Abu Dhabi-based investment firm Aabar Investments is investing a further $20 million in charter provider XOJet. The move came just four months after XOJet secured $470 million in additional funding from a group led by TPG, a Fort Worth-based private equity firm, and Aabar. Meanwhile, Aabar and XOjet said they plan to form a joint venture in the UAE to provide aviation services in the Middle East and North Africa.
Abu Dhabi-based charter operator Royal Jet is taking increasing numbers of bookings for flights into Iraq. Since the 2003 invasion of the country by the U.S. and its allies, the operator has made more than 100 flights into Iraq, including private charters and emergency medical evacuations. Following the 2003 conflict, Royal Jet was the first commercial flight provider to enter the market.
Singapore’s choice of an advanced jet training system is due next month and could be crucial to the future export prospects of Italy’s M-346 Master and Korea’s T-50 Golden Eagle. These dissimilar training jets have been bid here by rival prime contractors, ST Aero and Lockheed Martin, respectively.
China has threatened to impose sanctions against the U.S. companies whose equipment forms part of a controversial new arms package for Taiwan that was announced last Friday. They include Boeing and Sikorsky, who enjoy brisk sales
to China of airliners and civilian helicopters, respectively.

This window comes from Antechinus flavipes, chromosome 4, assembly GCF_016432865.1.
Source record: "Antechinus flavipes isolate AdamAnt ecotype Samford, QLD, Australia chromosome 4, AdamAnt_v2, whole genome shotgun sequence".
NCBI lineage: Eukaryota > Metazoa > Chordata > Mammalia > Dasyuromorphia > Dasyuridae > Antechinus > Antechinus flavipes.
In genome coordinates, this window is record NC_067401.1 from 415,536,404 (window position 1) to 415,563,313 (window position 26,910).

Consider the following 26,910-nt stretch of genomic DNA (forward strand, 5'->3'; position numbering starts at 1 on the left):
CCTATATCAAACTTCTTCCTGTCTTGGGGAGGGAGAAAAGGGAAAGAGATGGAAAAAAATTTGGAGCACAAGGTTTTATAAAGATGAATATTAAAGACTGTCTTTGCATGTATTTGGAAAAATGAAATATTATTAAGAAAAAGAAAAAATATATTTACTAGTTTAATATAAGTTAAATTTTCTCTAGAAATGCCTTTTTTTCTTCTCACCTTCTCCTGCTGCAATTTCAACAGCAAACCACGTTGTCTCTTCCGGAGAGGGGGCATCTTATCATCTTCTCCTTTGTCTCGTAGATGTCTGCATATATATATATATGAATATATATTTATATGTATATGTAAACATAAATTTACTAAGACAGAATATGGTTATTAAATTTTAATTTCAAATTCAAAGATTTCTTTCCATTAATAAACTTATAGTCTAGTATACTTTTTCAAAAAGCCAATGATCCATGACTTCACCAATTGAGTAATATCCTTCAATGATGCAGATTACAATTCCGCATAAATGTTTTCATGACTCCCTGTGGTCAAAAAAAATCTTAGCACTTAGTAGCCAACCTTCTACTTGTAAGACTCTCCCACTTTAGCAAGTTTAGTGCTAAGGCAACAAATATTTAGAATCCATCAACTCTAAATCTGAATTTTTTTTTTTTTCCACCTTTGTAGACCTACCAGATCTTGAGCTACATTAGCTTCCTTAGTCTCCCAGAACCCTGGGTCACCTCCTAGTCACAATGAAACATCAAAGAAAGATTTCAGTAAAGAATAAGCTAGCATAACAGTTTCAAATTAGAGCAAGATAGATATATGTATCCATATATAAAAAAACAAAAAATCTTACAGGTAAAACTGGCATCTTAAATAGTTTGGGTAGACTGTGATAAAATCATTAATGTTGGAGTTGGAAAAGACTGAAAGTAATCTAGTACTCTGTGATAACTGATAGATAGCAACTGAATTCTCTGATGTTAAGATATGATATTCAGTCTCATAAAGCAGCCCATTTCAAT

Canadian aircraft management company Air Partners has launched a fractional-share program to capitalize on historically low used aircraft prices. Air Partners is headquartered in Calgary and is a subsidiary of Morgan Air Services, which was founded by WestJet Airlines cofounder Tim Morgan in 1983. In addition to aircraft management, Air Partners offers charter and aircraft maintenance services.
his past year has been tumultuous for Piper Aircraft, starting with sale of the company
The 2010 Singapore Airshow is set to be a sell-out by the time it opens its doors for this year’s February 2 to 7 event. As of press time, just over 95 percent of the 430,000 sq ft of exhibition space had been sold, with some room still available for small companies.
Research firm Frost & Sullivan said recently that the Middle East is one of the few world regions where the business jet market has registered growth, adding that the air-taxi segment is expected to be a major driver for this market. According to the company’s data, the Middle East logged 93,000 business jet movements in 2008, and that number was projected to reach 103,000 last year.
Alongside ostentatious neighbors like the United Arab Emirates, Bahrain has tended to get overlooked as a Middle Eastern hub for air transportation. Yet, the island kingdom in the Arabian Gulf actually lays a fair claim to being the birthplace of aviation in the Middle East. Next month (January 21 to 23) it intends to point the world to its aviation future when it hosts its own airshow for the first time.
Royal Jordanian Airlines’ new president and chief executive, Hussein Dabbas, is maintaining the carrier’s long-held ambition to become the Middle East’s airline of choice. After 30 years in the airline’s marketing and sales organization, Dabbas brings contrasting experience to that of his predecessor, Samer Majali, an aeronautical engineer who left Royal Jordanian abruptly four months ago to lead troubled Bahrain carrier Gulf Air.